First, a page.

Silver Is Serving—Again! Why This Nostalgic Tabletop Trend Will Never Tarnish

Last spring, I sat at a long dining table on the sidewalk outside of artist Laila Gohar’s studio in Chinatown, New York, feasting on suckling pig and Canetta, a buzzy new brand of canned wine. What I really remember was not the food or, I confess, the wine, but the ice bucket—an Art Nouveau Christofle vasque decorated with blooming anemone. That was the moment I began to notice: serving up food and drinks on hefty silver no longer felt passé. In fact, the timeworn pieces lent a dash of gravitas to an otherwise casual sidewalk gathering.

An Art Nouveau Christofle vasque decorated with blooming anemone and filled with cans of Canetta wine

Huy Luong

Silver—a material whose antibacterial properties lend it to culinary use—has been a tabletop status symbol since ancient times. Through the 16th, 17th, and 18th centuries, as silversmithing entered its heyday across Europe, elaborate table services were an indication of social standing and wealth—after all, the material corresponded directly to currency in many nations. (That said, some of history’s most captivating examples were melted down by their owners due to changing styles or, more commonly, to refill depleted state treasuries.) Even in the 20th century, silver still dazzled on the tables of those who could afford it, and a woman might inherit her mother or grandmother’s service and then pass it on to her own daughter in due time. But in recent decades, a younger generation has been ditching the heavy metal table wares, gravitating towards a more casual, contemporary aesthetic. But hold on to that silver, people, the pendulum is mid-swing back in its direction.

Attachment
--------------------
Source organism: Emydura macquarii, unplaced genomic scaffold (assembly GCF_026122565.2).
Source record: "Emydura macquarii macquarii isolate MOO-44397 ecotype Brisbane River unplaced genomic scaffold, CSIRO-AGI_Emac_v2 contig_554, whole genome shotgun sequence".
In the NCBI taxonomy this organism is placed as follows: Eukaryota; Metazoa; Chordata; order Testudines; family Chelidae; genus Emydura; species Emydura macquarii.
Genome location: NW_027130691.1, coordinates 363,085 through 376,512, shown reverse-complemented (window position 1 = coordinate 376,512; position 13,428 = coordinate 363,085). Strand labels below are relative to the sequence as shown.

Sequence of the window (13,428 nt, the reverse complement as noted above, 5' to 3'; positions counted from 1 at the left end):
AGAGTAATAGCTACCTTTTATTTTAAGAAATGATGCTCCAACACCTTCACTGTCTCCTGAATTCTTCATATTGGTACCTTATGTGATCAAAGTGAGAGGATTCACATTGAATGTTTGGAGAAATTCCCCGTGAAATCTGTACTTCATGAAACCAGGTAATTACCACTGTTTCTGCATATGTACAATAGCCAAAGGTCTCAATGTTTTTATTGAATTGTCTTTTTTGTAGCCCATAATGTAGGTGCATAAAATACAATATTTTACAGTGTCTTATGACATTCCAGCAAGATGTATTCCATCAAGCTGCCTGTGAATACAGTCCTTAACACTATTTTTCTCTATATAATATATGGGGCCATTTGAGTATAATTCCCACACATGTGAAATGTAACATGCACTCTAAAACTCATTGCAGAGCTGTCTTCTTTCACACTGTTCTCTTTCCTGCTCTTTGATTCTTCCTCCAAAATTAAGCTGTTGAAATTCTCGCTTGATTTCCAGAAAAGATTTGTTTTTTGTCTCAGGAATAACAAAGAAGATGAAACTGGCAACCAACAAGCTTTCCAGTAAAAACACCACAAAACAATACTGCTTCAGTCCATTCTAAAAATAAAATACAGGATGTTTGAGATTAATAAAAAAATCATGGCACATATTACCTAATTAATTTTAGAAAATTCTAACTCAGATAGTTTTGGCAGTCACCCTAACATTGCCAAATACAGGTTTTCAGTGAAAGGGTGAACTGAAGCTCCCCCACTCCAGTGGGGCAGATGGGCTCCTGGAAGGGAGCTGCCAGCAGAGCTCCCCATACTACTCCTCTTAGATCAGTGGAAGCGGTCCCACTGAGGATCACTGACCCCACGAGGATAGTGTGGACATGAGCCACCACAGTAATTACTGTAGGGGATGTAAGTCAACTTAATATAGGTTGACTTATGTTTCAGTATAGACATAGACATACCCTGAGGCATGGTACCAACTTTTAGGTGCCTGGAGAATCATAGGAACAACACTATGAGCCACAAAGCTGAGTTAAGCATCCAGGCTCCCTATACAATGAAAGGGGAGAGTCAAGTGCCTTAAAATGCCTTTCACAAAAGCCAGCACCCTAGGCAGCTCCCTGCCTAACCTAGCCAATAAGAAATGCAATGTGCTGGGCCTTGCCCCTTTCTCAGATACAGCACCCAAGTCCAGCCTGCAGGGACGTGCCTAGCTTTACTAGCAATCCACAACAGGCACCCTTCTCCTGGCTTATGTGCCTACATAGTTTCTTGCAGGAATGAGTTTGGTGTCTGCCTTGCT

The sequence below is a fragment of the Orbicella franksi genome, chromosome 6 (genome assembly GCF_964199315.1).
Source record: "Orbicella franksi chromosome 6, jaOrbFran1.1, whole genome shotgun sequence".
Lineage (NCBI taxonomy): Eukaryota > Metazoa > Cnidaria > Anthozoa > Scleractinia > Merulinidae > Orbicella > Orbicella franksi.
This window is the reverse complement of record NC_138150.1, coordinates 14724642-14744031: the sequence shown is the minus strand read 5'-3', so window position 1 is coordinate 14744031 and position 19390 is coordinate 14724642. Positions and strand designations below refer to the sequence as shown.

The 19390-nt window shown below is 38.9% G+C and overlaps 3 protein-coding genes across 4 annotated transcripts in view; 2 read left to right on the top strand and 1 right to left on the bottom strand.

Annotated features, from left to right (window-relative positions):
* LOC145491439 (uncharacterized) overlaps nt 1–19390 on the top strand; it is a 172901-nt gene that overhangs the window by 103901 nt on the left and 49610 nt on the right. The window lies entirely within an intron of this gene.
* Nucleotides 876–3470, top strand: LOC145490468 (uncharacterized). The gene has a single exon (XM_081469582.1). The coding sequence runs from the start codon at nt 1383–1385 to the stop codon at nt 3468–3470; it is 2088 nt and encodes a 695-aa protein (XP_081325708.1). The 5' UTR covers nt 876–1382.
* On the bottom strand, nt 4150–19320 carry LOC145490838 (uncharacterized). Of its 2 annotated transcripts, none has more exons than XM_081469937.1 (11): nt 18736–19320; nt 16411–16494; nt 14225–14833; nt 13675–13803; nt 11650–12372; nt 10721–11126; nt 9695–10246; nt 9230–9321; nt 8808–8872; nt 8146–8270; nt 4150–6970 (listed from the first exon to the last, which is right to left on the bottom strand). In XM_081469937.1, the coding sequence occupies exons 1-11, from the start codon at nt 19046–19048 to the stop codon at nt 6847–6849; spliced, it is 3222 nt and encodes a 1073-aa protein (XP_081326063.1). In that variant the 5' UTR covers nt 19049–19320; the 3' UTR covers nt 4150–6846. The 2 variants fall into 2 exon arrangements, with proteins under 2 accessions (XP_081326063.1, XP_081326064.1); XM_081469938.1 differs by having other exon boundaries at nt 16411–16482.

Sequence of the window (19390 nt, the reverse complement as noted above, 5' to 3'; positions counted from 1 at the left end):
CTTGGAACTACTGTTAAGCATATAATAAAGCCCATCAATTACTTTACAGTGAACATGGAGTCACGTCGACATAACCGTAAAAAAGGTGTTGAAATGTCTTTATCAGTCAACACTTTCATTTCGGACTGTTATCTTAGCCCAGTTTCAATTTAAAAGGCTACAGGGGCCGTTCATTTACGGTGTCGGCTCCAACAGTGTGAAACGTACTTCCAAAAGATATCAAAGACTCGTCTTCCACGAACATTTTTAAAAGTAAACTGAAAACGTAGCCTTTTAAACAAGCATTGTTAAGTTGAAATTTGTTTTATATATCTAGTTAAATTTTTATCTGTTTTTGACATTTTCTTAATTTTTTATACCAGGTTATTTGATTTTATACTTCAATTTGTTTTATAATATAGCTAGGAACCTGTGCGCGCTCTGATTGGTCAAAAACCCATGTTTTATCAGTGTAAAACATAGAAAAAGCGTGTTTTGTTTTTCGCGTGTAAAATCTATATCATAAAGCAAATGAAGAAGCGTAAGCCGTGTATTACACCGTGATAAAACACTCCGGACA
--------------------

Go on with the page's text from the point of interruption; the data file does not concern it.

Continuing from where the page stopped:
Image may contain Indoors Kitchen Architecture Building Dining Room Dining Table Furniture Room and Table

A silver pitcher and candlesticks in Adam Lippes’ Berkshires kitchen

Art: Patrick Demarchelier/Trunk Archive. Robert Wilson/RW Work Ltd.

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